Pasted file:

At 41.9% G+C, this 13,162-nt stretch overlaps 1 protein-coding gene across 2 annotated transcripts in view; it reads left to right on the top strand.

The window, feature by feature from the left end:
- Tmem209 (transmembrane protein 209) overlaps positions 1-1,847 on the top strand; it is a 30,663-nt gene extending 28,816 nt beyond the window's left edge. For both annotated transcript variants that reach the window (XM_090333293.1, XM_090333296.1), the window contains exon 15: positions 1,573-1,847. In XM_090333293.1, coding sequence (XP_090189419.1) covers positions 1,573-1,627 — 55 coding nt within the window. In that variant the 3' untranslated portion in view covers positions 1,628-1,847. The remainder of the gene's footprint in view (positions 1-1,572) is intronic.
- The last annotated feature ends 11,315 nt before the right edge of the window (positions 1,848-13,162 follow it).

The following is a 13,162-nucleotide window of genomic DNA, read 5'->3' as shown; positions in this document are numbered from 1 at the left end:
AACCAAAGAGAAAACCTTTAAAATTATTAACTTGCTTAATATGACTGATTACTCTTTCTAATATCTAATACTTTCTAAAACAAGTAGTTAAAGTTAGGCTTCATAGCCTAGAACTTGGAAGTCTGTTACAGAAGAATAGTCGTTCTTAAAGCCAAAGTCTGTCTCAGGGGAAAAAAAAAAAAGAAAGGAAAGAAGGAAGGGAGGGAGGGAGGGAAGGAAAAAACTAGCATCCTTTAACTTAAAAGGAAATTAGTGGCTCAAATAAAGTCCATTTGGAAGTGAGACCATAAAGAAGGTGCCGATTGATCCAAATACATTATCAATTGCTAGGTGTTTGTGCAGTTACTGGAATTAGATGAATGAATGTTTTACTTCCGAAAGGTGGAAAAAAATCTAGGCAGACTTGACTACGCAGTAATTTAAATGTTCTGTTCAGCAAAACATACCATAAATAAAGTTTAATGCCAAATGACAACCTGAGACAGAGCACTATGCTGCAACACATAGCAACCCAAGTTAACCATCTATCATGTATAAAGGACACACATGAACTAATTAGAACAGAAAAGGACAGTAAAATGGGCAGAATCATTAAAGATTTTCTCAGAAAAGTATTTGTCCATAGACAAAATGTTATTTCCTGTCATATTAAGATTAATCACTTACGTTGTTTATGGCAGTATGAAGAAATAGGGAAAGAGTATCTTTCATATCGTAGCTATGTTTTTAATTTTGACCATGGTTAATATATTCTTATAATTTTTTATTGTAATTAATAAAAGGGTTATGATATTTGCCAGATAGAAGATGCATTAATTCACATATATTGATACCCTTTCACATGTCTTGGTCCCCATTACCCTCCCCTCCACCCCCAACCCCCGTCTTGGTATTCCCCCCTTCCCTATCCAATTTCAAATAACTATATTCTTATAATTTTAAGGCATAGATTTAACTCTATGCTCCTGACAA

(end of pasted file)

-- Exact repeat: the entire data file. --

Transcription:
At 41.9% G+C, this 13,162-nt stretch overlaps 1 protein-coding gene across 2 annotated transcripts in view; it reads left to right on the top strand.

The window, feature by feature from the left end:
- Tmem209 (transmembrane protein 209) overlaps positions 1-1,847 on the top strand; it is a 30,663-nt gene extending 28,816 nt beyond the window's left edge. For both annotated transcript variants that reach the window (XM_090333293.1, XM_090333296.1), the window contains exon 15: positions 1,573-1,847. In XM_090333293.1, coding sequence (XP_090189419.1) covers positions 1,573-1,627 — 55 coding nt within the window. In that variant the 3' untranslated portion in view covers positions 1,628-1,847. The remainder of the gene's footprint in view (positions 1-1,572) is intronic.
- The last annotated feature ends 11,315 nt before the right edge of the window (positions 1,848-13,162 follow it).

The following is a 13,162-nucleotide window of genomic DNA, read 5'->3' as shown; positions in this document are numbered from 1 at the left end:
AACCAAAGAGAAAACCTTTAAAATTATTAACTTGCTTAATATGACTGATTACTCTTTCTAATATCTAATACTTTCTAAAACAAGTAGTTAAAGTTAGGCTTCATAGCCTAGAACTTGGAAGTCTGTTACAGAAGAATAGTCGTTCTTAAAGCCAAAGTCTGTCTCAGGGGAAAAAAAAAAAAGAAAGGAAAGAAGGAAGGGAGGGAGGGAGGGAAGGAAAAAACTAGCATCCTTTAACTTAAAAGGAAATTAGTGGCTCAAATAAAGTCCATTTGGAAGTGAGACCATAAAGAAGGTGCCGATTGATCCAAATACATTATCAATTGCTAGGTGTTTGTGCAGTTACTGGAATTAGATGAATGAATGTTTTACTTCCGAAAGGTGGAAAAAAATCTAGGCAGACTTGACTACGCAGTAATTTAAATGTTCTGTTCAGCAAAACATACCATAAATAAAGTTTAATGCCAAATGACAACCTGAGACAGAGCACTATGCTGCAACACATAGCAACCCAAGTTAACCATCTATCATGTATAAAGGACACACATGAACTAATTAGAACAGAAAAGGACAGTAAAATGGGCAGAATCATTAAAGATTTTCTCAGAAAAGTATTTGTCCATAGACAAAATGTTATTTCCTGTCATATTAAGATTAATCACTTACGTTGTTTATGGCAGTATGAAGAAATAGGGAAAGAGTATCTTTCATATCGTAGCTATGTTTTTAATTTTGACCATGGTTAATATATTCTTATAATTTTTTATTGTAATTAATAAAAGGGTTATGATATTTGCCAGATAGAAGATGCATTAATTCACATATATTGATACCCTTTCACATGTCTTGGTCCCCATTACCCTCCCCTCCACCCCCAACCCCCGTCTTGGTATTCCCCCCTTCCCTATCCAATTTCAAATAACTATATTCTTATAATTTTAAGGCATAGATTTAACTCTATGCTCCTGACAA